x

Abu Dhabi, UAEWednesday 19 September 2018

Afghanistan set for 'huge honour' of Lord's debut as sharp cricket rise continues

The nation was awarded full member status by the International Cricket Council last month. 

Mohammad Nabi, centre, will be part of the Afghanistan team to face the MCC at Lord's. AFP
Mohammad Nabi, centre, will be part of the Afghanistan team to face the MCC at Lord's. AFP

Afghanistan is ready for the "huge honour" of making their landmark Lord's debut, officials said ahead of next week's match, after a fairytale rise catapulted them into the elite club of Test nations last month.

The young side will be taking on the Marylebone Cricket Club (MCC), led by former New Zealand captain Brendon McCullum, in what officials hope will be a "historic" 50-overs match at the so-called "home of cricket" on July 11.

"Our national team will be playing with the MCC team, full of world cricket greats, and it will be a huge honour and experience for the team, as we will be playing for the first time there," Farid Hotak, senior media relations officer at the Afghanistan Cricket Board, told AFP on Thursday.

The Afghan side includes Indian Premier League (IPL) stars Mohammad Nabi and teenage leg-spinner Rashid Khan, who took 17 wickets in his debut this year. Nabi was previously on the MCC Young Cricketers scheme.

Other players include captain Asghar Stanikzai, Noor Ali Zadran, Javed Ahmadi, Nasir Jamal, Samiullah Shenwari, Afsar Zazai, Shafiqullah Shafaq, Rahmat Shah, Gulbadin Naib, Dawlat Zadran, Shapoor Zadran and Farid Malik.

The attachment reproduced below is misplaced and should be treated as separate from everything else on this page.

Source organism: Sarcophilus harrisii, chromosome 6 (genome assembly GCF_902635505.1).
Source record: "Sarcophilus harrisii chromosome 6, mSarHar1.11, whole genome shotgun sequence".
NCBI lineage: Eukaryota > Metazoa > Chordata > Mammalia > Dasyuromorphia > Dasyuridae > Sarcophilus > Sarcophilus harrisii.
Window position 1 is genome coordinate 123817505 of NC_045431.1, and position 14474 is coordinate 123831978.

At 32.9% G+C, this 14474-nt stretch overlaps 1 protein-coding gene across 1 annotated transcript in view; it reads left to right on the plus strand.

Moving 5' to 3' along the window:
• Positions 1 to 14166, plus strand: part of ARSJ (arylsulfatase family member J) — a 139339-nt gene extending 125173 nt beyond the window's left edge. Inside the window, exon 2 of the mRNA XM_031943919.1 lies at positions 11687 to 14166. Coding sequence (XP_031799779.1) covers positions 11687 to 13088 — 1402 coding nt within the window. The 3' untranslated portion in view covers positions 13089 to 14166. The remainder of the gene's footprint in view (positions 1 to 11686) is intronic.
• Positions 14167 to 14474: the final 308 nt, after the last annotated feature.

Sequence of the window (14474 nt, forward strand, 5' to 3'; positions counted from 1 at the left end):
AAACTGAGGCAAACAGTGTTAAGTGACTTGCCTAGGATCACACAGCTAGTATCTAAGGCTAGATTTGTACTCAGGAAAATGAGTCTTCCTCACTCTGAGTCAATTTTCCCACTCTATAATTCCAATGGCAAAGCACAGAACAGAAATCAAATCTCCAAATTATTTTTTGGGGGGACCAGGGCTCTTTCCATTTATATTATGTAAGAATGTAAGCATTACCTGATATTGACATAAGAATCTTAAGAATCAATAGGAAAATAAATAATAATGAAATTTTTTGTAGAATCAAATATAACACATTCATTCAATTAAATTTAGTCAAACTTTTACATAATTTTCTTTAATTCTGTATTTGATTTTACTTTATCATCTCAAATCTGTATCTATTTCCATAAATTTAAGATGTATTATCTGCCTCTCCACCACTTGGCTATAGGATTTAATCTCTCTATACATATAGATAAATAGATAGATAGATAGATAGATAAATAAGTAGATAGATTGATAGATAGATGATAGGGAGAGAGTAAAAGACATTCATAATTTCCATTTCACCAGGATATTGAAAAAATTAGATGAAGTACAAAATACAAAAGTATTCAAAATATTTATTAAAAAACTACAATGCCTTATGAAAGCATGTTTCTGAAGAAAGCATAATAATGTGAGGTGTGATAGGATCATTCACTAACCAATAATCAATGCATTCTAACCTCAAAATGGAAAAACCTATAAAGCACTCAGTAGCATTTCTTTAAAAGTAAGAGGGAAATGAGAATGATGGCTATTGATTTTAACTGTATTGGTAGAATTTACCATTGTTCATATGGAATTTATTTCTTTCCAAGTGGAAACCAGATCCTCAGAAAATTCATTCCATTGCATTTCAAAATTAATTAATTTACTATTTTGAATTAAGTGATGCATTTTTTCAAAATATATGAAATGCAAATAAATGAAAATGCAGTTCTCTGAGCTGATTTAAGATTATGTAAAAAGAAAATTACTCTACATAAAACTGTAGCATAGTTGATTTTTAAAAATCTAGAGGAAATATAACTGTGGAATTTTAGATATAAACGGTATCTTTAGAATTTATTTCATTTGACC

Both Afghanistan and Ireland were confirmed as full members at an International Cricket Council (ICC) meeting during its annual conference in London late June and will be eligible to play five-day Test cricket, widely regarded as the sport's supreme format.

Walking onto the pitch at Lord's will cap a dizzying rise for cricket-mad Afghanistan. Many Afghans' first contact with the game only took place during the 1980s and 1990s, in Pakistani refugee camps sheltering millions who fled the Soviet invasion.

The game struggled in the late 1990s under the regime of the Taliban, who viewed sports as a distraction from religious duties -- and famously shaved the heads of a visiting Pakistani football team as punishment for wearing shorts.

But it has become hugely popular in the country since the Taliban were toppled in a US-led invasion in 2001.

Recent successes, particularly in last year's ICC World Twenty20, have further raised the country's profile.

* Agence France-Presse

RELATED ARTICLES
Recommended